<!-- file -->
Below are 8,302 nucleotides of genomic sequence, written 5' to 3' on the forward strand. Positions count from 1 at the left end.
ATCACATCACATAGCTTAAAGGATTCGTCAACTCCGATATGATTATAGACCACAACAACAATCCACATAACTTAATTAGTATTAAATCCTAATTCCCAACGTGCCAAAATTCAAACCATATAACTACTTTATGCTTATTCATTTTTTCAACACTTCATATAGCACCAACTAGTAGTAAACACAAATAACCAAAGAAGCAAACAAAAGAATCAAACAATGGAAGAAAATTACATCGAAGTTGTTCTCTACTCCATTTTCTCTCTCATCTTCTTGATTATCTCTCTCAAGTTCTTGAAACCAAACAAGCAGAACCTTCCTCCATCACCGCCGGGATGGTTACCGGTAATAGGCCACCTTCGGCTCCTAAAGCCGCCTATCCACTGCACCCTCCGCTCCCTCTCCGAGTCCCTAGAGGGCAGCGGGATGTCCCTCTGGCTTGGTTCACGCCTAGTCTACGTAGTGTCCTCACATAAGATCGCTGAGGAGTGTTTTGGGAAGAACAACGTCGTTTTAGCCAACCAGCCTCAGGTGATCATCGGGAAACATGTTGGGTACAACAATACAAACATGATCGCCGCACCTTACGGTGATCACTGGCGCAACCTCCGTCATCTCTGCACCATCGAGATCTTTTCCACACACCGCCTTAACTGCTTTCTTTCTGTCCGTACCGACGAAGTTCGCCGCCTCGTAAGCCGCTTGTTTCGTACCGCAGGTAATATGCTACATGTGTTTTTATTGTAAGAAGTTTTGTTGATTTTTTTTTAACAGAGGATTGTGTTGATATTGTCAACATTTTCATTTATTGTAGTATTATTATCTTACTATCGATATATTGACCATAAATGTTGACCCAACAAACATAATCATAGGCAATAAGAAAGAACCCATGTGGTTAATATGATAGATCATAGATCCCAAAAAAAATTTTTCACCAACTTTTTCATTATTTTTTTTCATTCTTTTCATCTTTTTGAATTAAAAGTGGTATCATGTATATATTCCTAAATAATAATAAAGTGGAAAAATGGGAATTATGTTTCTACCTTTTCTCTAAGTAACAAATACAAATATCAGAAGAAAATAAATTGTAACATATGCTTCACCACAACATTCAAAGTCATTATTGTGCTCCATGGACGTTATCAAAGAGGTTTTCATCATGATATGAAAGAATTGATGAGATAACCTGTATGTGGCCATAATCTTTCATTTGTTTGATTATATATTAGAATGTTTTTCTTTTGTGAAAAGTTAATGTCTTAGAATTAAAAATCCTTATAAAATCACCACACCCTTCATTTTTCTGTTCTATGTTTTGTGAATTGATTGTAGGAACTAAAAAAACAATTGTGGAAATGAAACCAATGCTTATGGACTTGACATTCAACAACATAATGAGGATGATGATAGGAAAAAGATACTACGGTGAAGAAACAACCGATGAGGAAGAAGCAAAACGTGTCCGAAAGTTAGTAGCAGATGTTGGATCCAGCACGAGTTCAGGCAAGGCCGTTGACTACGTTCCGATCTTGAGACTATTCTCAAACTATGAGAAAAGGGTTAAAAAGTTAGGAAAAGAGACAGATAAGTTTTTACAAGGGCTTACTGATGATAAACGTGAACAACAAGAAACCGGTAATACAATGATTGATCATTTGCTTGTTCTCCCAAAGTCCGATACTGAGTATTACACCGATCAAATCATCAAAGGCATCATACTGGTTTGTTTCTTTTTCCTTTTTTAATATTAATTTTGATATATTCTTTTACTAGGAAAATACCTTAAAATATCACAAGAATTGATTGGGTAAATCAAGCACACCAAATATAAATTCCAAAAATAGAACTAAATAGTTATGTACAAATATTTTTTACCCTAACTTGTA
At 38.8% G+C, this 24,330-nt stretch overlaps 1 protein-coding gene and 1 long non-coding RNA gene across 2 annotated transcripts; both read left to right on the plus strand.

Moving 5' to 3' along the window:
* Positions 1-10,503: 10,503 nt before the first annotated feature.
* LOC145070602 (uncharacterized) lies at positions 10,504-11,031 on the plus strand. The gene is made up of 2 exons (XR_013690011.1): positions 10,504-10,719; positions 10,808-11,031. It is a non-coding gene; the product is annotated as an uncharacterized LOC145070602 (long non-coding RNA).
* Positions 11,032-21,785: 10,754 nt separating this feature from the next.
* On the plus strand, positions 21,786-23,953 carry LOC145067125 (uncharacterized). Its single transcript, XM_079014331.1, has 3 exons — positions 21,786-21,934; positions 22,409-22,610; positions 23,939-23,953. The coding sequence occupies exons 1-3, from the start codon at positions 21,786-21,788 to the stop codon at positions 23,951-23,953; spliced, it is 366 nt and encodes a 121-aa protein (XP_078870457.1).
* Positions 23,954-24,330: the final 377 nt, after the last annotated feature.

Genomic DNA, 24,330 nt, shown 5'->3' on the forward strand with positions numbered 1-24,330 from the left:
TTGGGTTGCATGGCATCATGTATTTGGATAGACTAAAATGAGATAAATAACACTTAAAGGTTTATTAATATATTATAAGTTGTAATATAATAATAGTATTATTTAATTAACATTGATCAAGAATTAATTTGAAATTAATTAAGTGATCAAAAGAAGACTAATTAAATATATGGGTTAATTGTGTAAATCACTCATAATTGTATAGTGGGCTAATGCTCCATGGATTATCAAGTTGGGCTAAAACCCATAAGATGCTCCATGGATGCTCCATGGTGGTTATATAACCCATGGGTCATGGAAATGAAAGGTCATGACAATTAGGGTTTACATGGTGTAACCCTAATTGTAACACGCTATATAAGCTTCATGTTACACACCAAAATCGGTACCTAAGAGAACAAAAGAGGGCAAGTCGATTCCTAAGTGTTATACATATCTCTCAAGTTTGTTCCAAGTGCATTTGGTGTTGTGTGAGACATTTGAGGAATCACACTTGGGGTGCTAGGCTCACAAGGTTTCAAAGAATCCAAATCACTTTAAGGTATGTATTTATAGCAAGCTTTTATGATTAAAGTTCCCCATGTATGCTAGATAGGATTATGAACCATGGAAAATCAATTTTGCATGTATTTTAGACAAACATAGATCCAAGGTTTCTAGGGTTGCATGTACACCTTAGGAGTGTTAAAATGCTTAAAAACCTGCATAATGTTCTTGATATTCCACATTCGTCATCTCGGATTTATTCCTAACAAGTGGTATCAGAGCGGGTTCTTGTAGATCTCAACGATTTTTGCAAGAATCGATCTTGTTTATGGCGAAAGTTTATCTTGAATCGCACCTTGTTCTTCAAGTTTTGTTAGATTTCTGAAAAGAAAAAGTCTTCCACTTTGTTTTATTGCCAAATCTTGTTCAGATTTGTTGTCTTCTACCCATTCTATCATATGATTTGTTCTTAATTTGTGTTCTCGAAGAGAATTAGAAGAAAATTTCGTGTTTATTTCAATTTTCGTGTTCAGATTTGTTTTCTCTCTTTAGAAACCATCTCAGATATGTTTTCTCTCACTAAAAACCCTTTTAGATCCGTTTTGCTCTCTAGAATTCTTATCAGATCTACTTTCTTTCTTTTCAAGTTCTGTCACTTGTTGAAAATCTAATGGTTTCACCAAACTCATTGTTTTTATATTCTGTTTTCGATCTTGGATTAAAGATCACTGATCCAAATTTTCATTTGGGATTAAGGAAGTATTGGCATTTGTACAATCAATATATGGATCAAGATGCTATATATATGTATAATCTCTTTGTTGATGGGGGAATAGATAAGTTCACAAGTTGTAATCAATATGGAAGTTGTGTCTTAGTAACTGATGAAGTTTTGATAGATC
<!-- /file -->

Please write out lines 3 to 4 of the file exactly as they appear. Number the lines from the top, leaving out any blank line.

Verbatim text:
At 38.8% G+C, this 24,330-nt stretch overlaps 1 protein-coding gene and 1 long non-coding RNA gene across 2 annotated transcripts; both read left to right on the plus strand.

Moving 5' to 3' along the window: